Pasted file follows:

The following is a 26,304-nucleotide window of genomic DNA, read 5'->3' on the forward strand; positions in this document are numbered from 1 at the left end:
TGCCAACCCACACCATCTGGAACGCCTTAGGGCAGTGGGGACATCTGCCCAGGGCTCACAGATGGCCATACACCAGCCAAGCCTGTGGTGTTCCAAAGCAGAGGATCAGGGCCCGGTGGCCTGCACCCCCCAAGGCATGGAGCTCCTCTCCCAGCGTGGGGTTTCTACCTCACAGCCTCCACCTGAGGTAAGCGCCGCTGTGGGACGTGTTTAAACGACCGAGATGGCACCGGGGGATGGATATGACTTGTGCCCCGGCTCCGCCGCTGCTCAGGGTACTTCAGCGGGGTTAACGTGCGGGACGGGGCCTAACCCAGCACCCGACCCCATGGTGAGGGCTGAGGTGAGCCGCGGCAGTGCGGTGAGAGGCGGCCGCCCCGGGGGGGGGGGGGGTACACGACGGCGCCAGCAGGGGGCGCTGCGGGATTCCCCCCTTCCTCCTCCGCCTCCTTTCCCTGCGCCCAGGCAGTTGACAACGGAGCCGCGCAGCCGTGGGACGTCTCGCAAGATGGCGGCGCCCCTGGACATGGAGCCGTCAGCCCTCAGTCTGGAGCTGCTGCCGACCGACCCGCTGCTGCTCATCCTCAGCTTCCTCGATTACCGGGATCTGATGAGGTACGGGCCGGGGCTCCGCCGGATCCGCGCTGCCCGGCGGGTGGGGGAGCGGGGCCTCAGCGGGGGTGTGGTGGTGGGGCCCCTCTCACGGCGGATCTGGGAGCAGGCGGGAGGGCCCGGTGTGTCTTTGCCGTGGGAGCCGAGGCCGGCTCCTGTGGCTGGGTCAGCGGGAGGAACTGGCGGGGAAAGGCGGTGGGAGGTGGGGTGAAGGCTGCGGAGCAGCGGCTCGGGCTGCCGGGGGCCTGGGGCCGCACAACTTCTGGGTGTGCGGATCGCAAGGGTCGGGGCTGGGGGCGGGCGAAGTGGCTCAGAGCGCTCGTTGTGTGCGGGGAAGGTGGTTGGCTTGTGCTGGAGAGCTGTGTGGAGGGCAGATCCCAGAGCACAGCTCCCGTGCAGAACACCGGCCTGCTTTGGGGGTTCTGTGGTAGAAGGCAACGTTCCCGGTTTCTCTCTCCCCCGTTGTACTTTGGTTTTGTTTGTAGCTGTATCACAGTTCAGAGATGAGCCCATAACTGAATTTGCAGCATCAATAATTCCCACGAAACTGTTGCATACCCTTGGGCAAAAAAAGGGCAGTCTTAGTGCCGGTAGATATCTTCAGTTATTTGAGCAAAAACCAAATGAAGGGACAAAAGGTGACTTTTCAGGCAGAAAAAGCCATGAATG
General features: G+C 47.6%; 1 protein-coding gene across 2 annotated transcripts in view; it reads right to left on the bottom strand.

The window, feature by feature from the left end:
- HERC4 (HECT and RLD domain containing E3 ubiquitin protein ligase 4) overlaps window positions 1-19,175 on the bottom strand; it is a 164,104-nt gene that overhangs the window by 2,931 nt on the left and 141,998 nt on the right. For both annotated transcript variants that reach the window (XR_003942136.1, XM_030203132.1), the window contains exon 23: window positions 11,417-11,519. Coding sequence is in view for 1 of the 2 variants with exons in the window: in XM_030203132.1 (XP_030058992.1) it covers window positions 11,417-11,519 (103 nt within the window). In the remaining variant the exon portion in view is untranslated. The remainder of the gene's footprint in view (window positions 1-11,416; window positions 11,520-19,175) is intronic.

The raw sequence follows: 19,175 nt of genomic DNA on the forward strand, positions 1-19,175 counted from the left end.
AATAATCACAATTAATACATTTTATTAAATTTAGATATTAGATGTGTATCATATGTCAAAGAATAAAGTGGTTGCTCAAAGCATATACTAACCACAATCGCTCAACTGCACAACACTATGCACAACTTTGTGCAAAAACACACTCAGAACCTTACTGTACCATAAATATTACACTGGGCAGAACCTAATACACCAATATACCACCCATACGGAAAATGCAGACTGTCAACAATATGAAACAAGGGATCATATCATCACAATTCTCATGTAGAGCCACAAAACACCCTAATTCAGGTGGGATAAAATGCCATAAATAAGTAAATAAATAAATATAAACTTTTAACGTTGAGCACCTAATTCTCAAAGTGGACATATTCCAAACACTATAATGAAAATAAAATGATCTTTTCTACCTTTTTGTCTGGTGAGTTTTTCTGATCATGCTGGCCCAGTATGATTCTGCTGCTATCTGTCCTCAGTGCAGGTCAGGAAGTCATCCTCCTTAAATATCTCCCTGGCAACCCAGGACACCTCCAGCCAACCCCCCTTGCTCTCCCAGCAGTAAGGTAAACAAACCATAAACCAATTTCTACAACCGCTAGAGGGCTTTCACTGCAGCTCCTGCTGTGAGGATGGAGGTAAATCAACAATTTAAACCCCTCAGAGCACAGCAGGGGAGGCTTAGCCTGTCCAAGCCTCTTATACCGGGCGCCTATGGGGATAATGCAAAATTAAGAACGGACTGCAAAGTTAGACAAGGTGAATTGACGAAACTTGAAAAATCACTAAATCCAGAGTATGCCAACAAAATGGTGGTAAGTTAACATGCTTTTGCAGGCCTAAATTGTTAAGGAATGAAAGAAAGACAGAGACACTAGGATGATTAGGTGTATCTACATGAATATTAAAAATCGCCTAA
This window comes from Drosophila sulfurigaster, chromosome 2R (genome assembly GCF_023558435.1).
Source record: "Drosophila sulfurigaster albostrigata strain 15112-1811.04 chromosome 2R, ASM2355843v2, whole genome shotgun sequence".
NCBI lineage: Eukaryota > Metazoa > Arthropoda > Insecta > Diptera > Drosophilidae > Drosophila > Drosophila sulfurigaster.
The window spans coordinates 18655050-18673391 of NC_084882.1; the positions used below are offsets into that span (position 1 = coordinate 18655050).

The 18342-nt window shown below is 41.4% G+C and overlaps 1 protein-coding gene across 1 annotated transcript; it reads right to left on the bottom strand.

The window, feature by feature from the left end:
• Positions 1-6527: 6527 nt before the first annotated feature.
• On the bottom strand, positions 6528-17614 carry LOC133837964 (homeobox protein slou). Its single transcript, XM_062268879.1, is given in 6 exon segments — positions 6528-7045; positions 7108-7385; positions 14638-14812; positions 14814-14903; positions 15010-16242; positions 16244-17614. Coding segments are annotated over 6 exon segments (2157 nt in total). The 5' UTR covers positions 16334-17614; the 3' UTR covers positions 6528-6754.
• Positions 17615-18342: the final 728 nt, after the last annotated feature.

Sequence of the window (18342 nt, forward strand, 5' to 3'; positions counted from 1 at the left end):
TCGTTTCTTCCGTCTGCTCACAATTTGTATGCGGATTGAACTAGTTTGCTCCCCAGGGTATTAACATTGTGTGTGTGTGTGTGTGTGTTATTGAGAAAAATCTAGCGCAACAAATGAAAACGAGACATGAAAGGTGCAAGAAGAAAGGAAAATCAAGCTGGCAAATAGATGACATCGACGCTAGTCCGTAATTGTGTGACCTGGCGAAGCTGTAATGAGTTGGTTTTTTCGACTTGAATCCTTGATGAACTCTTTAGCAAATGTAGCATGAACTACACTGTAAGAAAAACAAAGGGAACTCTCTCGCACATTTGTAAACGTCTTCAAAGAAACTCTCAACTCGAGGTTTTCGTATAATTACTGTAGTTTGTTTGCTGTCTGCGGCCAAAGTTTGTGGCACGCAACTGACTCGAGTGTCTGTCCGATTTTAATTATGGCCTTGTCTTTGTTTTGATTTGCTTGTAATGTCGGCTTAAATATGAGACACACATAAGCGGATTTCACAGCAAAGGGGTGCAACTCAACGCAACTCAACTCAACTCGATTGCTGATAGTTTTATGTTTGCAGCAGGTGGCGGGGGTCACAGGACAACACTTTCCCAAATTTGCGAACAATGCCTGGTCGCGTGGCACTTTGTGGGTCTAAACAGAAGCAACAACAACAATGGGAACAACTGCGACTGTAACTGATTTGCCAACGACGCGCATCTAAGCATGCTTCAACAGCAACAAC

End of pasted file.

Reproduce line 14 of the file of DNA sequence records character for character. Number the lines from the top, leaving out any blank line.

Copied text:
• Positions 1-6527: 6527 nt before the first annotated feature.